We watch one monkey called Fried Egg expertly scale a palm tree and reach the top cluster of coconuts. He stops, pauses and then twists and drops the ripe coconuts down to the ground. After dispensing with four of them (he will help retrieve 300 coconuts a day), he will come back down and help twist off the tops of the coconuts. It takes each monkey around 6 months of training to do this. Each coconut tree bears around 70 coconuts a year and there are currently 200 working monkeys in Samui.
The island has many foodie delights. At Chaweng's Kat Ko view point sits a coconut ice cream vendor who has been making wonderful coconut ice cream for years using Samui's coconuts. 17 years ago a woman started Lamai Fresh Coconut, said to have the best coconut ice cream in Samui.
You can pick your choice of toppings: there's coconut flesh, roasted peanuts, pumpkin, pineapple, banana and sticky rice. It would be remiss to not try them all and they're all delicious paired with the silky smooth coconut ice cream. She scoops the ice cream into cups while sitting on an office chair in the small van.
And don’t forget to beep the horn twice when you go past the graveyard of spirit houses just a few metres away from the Lamai Fresh Coconut ice cream truck.
The next stop on our Outrigger tour combines something rather saucy in nature with something deliciously unique to Samui. Grandpa and grandma rock are...how do I put this? They're phallic and yonic shaped rocks. The phallic one is obvious although the yonic or vaginal one less so (and trust me you'll see vaginas in rocks everywhere once you start looking for it).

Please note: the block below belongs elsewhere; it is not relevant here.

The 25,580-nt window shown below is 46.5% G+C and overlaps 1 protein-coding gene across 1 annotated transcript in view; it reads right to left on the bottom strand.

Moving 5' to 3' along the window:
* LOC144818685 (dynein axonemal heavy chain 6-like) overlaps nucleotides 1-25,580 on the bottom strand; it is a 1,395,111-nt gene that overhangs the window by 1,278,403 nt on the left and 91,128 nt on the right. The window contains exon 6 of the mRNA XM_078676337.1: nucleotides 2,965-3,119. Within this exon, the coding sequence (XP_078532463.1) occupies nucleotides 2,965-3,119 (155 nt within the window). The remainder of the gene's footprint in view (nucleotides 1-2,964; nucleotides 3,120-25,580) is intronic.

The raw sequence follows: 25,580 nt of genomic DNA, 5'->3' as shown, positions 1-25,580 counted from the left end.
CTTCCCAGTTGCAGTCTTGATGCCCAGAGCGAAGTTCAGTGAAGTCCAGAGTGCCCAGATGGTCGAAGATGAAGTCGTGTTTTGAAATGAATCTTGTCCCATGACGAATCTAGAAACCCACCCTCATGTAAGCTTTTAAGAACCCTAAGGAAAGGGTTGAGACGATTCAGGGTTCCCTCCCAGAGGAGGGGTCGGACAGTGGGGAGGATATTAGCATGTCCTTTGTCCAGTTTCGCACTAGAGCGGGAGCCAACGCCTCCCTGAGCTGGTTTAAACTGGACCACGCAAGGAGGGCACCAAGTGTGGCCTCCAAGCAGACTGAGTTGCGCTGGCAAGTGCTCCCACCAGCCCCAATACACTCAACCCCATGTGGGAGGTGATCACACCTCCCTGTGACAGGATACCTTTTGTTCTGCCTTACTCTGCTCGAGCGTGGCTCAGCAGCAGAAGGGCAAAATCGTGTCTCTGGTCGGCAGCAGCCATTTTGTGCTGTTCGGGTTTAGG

It is here that we stop at one of the many vendors. Khun Nat, the Outrigger's General Manager tells us that the vendors at this store have been selling these coconut and sticky rice treats dipped in toasted sesame seeds for 30 years.
Many years ago the late King Rama IX encouraged provinces to have their own specialty to attract visitors and this sweet is uniquely Samui. They're pyramid shaped jellied confections called "kalamare" that are sweet and moreish with the texture of mochi. There are three kinds: original using coconut sugar, black using black sticky rice and green pandan. They're all made by hand and dipped in sesame and are very addictive.
Our next stop is the Big Buddha, a resplendent 12 metre high golden buddha called Wat Phra Yai in the North Eastern corner of Samui. If you are looking out of the plane window when you approach Samui airport (a very cute airport by the way) you may see the Big Buddha. We stop by here but it is closed off to the public today.
We console ourselves with some roti from a vendor that is freshly made with banana and Nutella as well as a banana, coconut and caramel sauce roti. A chicken vendor speeds past, rubber chickens flying on the side of his cart honking his horn with a flourish before screeching to a halt. We head back towards the Outrigger hotel.
We are back at the resort's Edgewater restaurant which is also where the Blue Fire cooking class is held. Chef Pai is the softly spoken chef in charge of the hands on cooking class. We are cooking 5 dishes from scratch with ingredients already prepared and chopped although we do have to do some slicing, dicing and cooking.